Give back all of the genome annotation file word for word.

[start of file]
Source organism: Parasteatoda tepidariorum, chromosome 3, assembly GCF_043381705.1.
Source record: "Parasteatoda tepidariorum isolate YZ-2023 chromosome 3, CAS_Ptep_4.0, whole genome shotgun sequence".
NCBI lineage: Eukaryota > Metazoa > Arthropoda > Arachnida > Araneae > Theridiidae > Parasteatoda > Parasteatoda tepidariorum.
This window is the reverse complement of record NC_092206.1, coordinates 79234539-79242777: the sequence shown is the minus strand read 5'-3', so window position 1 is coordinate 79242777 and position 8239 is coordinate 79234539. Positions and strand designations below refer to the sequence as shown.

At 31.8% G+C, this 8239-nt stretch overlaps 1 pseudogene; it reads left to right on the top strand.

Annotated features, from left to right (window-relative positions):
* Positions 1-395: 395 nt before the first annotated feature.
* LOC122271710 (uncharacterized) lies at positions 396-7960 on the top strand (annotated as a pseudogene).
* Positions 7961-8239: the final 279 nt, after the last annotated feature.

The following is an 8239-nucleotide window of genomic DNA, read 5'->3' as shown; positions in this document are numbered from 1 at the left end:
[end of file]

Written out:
Source organism: Parasteatoda tepidariorum, chromosome 3, assembly GCF_043381705.1.
Source record: "Parasteatoda tepidariorum isolate YZ-2023 chromosome 3, CAS_Ptep_4.0, whole genome shotgun sequence".
NCBI lineage: Eukaryota > Metazoa > Arthropoda > Arachnida > Araneae > Theridiidae > Parasteatoda > Parasteatoda tepidariorum.
This window is the reverse complement of record NC_092206.1, coordinates 79234539-79242777: the sequence shown is the minus strand read 5'-3', so window position 1 is coordinate 79242777 and position 8239 is coordinate 79234539. Positions and strand designations below refer to the sequence as shown.

At 31.8% G+C, this 8239-nt stretch overlaps 1 pseudogene; it reads left to right on the top strand.

Annotated features, from left to right (window-relative positions):
* Positions 1-395: 395 nt before the first annotated feature.
* LOC122271710 (uncharacterized) lies at positions 396-7960 on the top strand (annotated as a pseudogene).
* Positions 7961-8239: the final 279 nt, after the last annotated feature.

The following is an 8239-nucleotide window of genomic DNA, read 5'->3' as shown; positions in this document are numbered from 1 at the left end: